Worker’s Party Push for Minimum Wage, Does it Really Do Good For Singaporeans?
On Tuesday (14th Jul 2020), Worker’s Party’s newly minted member of parliament Jamus Lim made a Facebook post defending the party’s push for minimum wages in Singapore.
In his lengthy post, Jamus justifies the minimum wage policy by saying that almost all meta-analyses for the UK and US found very little employment effect from minimum wage policies (i.e. the implementation of a minimum wage does not affect the level of employment in these countries).
What Jamus probably failed to highlight, is that the economic models in countries like the US and UK are fundamentally different from that of Singapore.
Based on World Bank figures, foreign direct investment (FDI) represented a very sizable 28% of Singapore’s GDP in 2019. In the same period, FDI for the US was 1.5% of GDP, and 0.9% of GDP for the UK (World Bank, 2019).
The significance of these figures suggests that unlike the US and the UK, Singapore is heavily dependent on the inflow of foreign direct investments. While raising wages in the UK/US might have minimal employment effect, the same cannot be said of Singapore.
Quoting straight from Jamus’s Facebook post:
“… most min wage models have no fiscal impact, and the burden is borne mostly by higher prices consumers pay (3/4), and in part by firms (1/4).”
Are the foreign investors expected to stay put in Singapore when the labour costs are going to increase? How resilient does Jamus think Singapore will be in face of a global recession? Are Singaporeans ready to pay a significantly higher price for goods and services?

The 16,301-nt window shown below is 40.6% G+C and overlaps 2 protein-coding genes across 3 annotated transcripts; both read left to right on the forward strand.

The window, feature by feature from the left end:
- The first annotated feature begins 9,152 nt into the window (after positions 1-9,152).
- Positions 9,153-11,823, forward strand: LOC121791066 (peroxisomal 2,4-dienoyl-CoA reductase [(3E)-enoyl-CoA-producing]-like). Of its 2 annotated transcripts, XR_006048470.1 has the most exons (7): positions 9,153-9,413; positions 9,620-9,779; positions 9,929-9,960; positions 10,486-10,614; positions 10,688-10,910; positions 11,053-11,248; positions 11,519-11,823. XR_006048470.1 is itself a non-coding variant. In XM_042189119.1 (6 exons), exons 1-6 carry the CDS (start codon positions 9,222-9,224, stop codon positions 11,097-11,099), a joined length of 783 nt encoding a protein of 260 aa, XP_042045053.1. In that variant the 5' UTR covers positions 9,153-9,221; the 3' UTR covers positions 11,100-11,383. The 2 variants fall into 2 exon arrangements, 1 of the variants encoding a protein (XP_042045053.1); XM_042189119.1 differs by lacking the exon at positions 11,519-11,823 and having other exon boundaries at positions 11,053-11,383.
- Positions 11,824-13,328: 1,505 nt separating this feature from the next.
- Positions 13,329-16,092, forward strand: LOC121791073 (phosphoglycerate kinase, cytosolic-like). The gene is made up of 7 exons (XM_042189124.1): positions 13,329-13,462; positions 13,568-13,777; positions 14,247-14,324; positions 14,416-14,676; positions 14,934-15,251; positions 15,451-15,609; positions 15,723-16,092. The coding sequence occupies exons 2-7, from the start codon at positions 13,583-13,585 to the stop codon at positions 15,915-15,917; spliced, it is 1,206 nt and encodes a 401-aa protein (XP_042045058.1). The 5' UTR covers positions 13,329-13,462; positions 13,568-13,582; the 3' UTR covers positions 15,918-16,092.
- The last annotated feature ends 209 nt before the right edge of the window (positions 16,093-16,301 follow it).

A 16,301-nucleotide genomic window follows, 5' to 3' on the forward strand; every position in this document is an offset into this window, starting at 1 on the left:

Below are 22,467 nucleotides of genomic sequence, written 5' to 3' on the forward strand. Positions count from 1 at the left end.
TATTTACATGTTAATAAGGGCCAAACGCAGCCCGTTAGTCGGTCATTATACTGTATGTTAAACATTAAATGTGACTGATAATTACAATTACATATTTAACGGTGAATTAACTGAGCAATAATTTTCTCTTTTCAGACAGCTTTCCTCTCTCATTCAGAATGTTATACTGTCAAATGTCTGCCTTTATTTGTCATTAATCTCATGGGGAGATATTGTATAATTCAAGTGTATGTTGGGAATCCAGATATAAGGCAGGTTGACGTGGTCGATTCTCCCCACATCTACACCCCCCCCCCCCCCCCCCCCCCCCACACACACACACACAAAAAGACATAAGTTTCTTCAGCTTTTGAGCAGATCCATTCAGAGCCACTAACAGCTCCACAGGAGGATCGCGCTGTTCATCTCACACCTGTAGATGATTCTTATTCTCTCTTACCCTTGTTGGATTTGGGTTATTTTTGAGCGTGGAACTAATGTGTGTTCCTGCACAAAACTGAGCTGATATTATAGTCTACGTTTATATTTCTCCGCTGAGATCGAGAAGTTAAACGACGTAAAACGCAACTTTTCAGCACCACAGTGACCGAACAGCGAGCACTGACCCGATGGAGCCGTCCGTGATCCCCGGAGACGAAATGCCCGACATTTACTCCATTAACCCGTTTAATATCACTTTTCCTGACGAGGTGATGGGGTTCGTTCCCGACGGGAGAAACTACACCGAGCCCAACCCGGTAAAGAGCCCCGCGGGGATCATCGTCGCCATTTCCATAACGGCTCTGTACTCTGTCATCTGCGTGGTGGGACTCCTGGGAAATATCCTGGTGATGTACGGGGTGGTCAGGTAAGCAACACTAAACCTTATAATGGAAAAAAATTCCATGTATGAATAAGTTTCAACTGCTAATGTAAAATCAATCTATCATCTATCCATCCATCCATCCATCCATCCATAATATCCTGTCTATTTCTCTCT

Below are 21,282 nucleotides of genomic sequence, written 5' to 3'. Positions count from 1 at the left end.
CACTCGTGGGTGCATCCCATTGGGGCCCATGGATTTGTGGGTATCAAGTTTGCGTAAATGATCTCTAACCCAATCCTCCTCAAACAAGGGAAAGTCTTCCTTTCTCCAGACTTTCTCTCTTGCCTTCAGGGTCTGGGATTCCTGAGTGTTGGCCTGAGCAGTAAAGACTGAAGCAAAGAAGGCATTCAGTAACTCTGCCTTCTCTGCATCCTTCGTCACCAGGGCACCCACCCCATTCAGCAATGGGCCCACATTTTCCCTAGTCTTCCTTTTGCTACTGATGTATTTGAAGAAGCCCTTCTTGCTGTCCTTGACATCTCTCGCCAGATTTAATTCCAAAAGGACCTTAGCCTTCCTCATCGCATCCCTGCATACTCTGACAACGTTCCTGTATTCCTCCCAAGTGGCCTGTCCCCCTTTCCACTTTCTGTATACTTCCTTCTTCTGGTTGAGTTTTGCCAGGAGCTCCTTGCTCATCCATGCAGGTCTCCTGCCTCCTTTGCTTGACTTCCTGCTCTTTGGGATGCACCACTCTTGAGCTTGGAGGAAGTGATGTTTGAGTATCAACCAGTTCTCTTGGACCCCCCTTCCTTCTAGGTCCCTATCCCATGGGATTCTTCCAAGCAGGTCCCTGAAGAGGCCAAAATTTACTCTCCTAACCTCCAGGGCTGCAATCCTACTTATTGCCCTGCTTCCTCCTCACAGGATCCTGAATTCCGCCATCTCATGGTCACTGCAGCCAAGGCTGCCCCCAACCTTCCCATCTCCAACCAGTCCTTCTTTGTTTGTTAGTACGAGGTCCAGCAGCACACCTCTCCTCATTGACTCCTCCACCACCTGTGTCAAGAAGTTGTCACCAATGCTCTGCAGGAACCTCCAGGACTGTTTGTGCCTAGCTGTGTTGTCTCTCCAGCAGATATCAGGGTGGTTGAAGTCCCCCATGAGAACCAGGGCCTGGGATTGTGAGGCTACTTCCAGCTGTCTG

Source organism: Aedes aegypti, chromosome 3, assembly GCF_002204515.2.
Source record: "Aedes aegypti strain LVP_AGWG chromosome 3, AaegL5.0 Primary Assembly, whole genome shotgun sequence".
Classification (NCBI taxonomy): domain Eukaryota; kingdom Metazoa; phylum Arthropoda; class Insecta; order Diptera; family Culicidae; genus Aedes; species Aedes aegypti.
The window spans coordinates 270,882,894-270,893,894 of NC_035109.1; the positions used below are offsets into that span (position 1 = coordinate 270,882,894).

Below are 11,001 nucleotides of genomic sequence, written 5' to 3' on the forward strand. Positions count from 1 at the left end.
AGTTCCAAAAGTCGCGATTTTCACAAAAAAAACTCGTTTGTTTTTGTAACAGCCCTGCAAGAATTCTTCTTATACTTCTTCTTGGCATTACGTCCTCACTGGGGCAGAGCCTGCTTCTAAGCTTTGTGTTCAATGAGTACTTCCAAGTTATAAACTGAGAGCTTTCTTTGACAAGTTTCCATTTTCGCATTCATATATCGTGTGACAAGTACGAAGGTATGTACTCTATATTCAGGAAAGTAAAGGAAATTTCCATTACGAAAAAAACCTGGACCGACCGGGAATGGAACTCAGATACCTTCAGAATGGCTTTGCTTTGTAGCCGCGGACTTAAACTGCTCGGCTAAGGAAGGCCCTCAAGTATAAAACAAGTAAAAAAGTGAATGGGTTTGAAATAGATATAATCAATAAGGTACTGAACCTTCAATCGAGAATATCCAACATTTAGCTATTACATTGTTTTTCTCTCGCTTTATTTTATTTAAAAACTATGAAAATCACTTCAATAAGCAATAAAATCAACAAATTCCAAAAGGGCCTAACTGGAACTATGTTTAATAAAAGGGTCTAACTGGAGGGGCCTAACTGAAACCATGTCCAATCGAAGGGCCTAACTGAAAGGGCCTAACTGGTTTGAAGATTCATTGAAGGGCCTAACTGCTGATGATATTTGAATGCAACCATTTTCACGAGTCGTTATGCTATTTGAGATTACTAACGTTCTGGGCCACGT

In fact, there is empirical evidence to illustrate just this. In 1979, the National Wages Council (NWC) implemented a “wage correction policy” involving a three-year high wage increase, designed to reduce reliance on low-wage unskilled labour and to raise productivity. The result was a disaster which quickly saw Singapore lose its competitive edge, and enter a recession in the late 1980s. In 1985, Singapore experienced its first post independence recession, with GDP contracting by nearly 10% (year-on-year) (Mukhopadhaya, 2004).
The solution should not be to institute a minimum wage policy, but to have wages grow in tandem with a higher level of skill. Singapore needs policies which secure the future of Singaporeans, not just populist policies.
Mukhopadhaya, Wage Policy and its Effects on the Social Sector in Singapore, January 2004
World Bank, Data on Foreign Direct Investments in Singapore, United States, United Kingdom in 2019.Editor's Note: Do you have a story to share? Please use our Submission Form or email us.
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